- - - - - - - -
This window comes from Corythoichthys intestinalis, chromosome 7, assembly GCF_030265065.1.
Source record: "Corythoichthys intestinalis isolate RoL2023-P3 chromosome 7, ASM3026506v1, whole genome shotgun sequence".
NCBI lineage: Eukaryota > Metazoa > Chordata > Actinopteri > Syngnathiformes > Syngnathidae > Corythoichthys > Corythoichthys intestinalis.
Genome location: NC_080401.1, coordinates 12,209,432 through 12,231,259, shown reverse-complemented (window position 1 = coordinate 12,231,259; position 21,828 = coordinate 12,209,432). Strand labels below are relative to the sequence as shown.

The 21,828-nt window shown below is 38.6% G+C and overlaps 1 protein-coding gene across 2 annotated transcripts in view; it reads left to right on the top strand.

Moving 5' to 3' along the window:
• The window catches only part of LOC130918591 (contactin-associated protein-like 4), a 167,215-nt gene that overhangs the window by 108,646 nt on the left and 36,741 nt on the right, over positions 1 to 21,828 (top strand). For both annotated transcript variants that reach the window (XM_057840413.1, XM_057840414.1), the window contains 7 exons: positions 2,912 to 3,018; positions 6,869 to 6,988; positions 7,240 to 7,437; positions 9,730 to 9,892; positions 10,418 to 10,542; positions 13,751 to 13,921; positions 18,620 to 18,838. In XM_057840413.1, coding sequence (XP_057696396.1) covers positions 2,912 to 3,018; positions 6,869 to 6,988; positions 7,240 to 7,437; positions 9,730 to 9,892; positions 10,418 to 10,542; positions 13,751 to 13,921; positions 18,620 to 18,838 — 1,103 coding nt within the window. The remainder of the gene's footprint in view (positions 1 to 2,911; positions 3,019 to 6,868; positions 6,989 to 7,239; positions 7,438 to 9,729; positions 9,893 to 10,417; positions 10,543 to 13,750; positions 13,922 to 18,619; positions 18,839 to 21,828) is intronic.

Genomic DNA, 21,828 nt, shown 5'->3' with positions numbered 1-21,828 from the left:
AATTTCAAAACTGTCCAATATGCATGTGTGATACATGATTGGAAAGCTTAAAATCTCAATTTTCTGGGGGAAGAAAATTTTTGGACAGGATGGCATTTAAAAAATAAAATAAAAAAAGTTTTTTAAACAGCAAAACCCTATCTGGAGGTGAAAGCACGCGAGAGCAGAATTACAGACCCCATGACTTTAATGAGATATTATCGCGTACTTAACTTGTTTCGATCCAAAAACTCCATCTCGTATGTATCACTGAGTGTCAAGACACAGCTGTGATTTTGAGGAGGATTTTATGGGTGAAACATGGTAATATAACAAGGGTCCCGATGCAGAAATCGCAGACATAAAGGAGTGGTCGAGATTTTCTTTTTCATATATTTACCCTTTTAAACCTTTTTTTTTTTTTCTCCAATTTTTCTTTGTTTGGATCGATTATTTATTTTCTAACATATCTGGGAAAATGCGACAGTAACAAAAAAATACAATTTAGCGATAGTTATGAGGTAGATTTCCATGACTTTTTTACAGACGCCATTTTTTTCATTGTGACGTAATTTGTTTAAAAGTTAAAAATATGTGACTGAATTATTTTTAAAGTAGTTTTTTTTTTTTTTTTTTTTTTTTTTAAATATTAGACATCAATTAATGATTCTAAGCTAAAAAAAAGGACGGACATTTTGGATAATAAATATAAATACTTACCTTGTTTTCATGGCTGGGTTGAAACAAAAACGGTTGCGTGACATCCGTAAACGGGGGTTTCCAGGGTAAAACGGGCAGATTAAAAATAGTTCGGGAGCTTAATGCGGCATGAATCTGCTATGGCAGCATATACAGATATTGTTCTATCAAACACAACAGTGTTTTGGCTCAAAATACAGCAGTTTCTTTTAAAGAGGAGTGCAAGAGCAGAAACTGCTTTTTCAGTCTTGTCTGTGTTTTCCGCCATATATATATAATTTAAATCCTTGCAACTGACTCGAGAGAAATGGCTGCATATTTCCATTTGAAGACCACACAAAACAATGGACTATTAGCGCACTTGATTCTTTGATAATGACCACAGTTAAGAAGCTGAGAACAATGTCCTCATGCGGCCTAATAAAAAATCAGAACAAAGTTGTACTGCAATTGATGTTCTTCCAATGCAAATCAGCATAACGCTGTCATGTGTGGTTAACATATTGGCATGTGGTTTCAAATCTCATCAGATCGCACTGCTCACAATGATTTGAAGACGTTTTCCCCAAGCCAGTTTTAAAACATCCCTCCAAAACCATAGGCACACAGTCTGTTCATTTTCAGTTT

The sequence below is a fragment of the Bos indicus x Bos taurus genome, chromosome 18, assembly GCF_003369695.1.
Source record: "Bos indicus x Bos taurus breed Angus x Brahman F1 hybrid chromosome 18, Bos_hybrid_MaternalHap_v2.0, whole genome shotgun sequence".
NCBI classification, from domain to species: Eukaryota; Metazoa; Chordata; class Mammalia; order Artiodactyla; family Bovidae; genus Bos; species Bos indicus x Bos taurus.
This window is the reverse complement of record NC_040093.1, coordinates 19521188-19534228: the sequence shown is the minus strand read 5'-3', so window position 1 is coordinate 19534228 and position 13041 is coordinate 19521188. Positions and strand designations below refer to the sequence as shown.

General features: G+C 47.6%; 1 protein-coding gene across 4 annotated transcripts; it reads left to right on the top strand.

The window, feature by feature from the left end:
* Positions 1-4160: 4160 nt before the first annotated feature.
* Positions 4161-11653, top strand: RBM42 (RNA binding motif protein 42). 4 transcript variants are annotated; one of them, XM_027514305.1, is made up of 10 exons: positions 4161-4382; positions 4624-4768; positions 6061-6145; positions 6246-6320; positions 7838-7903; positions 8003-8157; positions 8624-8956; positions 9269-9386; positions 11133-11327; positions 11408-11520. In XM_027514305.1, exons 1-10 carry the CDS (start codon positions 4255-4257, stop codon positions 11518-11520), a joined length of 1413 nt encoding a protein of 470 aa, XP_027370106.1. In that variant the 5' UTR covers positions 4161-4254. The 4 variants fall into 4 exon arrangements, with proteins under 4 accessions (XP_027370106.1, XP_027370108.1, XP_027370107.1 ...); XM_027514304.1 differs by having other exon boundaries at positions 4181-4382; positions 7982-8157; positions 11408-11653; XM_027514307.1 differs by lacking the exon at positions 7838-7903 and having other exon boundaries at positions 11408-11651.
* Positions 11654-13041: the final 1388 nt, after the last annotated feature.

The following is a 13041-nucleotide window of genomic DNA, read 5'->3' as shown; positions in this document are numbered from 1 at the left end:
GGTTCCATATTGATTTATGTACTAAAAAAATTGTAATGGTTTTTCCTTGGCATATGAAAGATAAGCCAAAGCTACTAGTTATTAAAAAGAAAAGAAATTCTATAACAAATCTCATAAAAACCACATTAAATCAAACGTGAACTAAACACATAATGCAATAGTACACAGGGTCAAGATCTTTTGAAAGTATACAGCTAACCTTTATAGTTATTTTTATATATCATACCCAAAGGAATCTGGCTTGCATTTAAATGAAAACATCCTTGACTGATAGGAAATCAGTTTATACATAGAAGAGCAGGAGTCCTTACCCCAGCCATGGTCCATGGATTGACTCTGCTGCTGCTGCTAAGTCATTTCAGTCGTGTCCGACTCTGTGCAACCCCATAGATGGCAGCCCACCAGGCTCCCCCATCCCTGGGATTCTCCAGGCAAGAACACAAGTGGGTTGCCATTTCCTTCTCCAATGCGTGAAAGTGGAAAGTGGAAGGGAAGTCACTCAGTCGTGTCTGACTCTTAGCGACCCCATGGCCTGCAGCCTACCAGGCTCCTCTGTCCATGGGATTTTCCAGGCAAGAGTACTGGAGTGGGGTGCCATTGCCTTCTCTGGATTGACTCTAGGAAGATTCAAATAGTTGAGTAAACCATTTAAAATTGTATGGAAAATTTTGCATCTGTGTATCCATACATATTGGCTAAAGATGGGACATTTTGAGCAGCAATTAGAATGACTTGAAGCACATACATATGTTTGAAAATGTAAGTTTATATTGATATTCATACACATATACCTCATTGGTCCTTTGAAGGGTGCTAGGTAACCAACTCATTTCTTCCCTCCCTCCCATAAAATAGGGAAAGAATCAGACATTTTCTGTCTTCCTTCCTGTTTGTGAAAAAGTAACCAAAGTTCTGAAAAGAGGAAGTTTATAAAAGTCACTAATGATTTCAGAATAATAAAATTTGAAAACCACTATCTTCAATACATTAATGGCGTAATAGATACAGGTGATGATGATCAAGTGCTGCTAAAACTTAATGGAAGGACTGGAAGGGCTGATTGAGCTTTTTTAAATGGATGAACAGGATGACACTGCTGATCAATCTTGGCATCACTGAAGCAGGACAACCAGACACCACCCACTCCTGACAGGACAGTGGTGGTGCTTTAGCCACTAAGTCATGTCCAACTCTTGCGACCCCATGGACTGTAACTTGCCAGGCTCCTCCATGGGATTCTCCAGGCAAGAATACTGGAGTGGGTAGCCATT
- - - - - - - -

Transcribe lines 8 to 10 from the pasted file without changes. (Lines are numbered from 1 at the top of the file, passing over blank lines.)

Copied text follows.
Genomic DNA, 21,828 nt, shown 5'->3' with positions numbered 1-21,828 from the left:
AATTTCAAAACTGTCCAATATGCATGTGTGATACATGATTGGAAAGCTTAAAATCTCAATTTTCTGGGGGAAGAAAATTTTTGGACAGGATGGCATTTAAAAAATAAAATAAAAAAAGTTTTTTAAACAGCAAAACCCTATCTGGAGGTGAAAGCACGCGAGAGCAGAATTACAGACCCCATGACTTTAATGAGATATTATCGCGTACTTAACTTGTTTCGATCCAAAAACTCCATCTCGTATGTATCACTGAGTGTCAAGACACAGCTGTGATTTTGAGGAGGATTTTATGGGTGAAACATGGTAATATAACAAGGGTCCCGATGCAGAAATCGCAGACATAAAGGAGTGGTCGAGATTTTCTTTTTCATATATTTACCCTTTTAAACCTTTTTTTTTTTTTCTCCAATTTTTCTTTGTTTGGATCGATTATTTATTTTCTAACATATCTGGGAAAATGCGACAGTAACAAAAAAATACAATTTAGCGATAGTTATGAGGTAGATTTCCATGACTTTTTTACAGACGCCATTTTTTTCATTGTGACGTAATTTGTTTAAAAGTTAAAAATATGTGACTGAATTATTTTTAAAGTAGTTTTTTTTTTTTTTTTTTTTTTTTTTAAATATTAGACATCAATTAATGATTCTAAGCTAAAAAAAAGGACGGACATTTTGGATAATAAATATAAATACTTACCTTGTTTTCATGGCTGGGTTGAAACAAAAACGGTTGCGTGACATCCGTAAACGGGGGTTTCCAGGGTAAAACGGGCAGATTAAAAATAGTTCGGGAGCTTAATGCGGCATGAATCTGCTATGGCAGCATATACAGATATTGTTCTATCAAACACAACAGTGTTTTGGCTCAAAATACAGCAGTTTCTTTTAAAGAGGAGTGCAAGAGCAGAAACTGCTTTTTCAGTCTTGTCTGTGTTTTCCGCCATATATATATAATTTAAATCCTTGCAACTGACTCGAGAGAAATGGCTGCATATTTCCATTTGAAGACCACACAAAACAATGGACTATTAGCGCACTTGATTCTTTGATAATGACCACAGTTAAGAAGCTGAGAACAATGTCCTCATGCGGCCTAATAAAAAATCAGAACAAAGTTGTACTGCAATTGATGTTCTTCCAATGCAAATCAGCATAACGCTGTCATGTGTGGTTAACATATTGGCATGTGGTTTCAAATCTCATCAGATCGCACTGCTCACAATGATTTGAAGACGTTTTCCCCAAGCCAGTTTTAAAACATCCCTCCAAAACCATAGGCACACAGTCTGTTCATTTTCAGTTT

The sequence below is a fragment of the Bos indicus x Bos taurus genome, chromosome 18, assembly GCF_003369695.1.